Hunger conditions your brain to take risks
By FFE News Staff
At the Max Planck Institute for Neurobiology near Munich, scientists found out that the insects can compete over other instincts depending on how hungry they are.
Under normal circumstances, even low levels of carbon dioxide trigger an immediate flight reaction in all flies. But if the flies are hungry, the presence of the gas no longer seems to bother them as much.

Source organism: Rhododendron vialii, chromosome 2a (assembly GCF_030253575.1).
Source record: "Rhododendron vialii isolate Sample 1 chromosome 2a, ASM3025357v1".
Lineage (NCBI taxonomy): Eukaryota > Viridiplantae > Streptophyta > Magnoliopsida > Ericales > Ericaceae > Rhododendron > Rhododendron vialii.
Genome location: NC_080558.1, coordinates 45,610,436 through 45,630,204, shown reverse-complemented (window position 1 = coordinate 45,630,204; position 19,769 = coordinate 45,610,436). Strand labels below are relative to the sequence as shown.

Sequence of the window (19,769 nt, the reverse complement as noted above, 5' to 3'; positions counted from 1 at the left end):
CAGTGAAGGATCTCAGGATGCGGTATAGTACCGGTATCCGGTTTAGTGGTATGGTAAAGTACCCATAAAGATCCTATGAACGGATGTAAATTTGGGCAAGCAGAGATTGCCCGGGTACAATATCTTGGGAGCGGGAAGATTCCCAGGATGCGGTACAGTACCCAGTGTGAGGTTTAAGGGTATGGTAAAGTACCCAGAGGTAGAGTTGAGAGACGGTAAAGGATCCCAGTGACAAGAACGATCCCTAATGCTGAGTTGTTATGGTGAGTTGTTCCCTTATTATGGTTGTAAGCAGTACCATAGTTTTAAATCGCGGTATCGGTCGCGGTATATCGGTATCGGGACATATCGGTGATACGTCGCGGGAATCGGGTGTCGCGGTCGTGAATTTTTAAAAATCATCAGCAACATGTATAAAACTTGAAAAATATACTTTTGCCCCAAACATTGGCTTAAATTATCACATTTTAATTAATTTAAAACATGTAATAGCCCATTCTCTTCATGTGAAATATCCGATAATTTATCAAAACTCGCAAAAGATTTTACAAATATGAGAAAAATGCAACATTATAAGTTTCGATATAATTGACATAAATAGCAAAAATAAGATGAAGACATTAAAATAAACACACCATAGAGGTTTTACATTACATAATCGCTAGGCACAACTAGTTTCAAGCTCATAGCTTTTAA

Neurobiologist Ilona Grunwald-Kadow found that hungry flies repressed their urge to get away from carbon dioxide much quicker than flies which had recently eaten – but only if they could tell there was a meal on offer.
It seems that the danger signal is processed by different parts of the flies’ brain depending on how hungry the fly is. By using a different part of the brain to process the signal, hungry flies were able to suppress their instinctive aversion to carbon dioxide.
“It is fascinating to see the extent to which metabolic processes and hunger affect the processing systems in the brain,” said Grunwald-Kadow.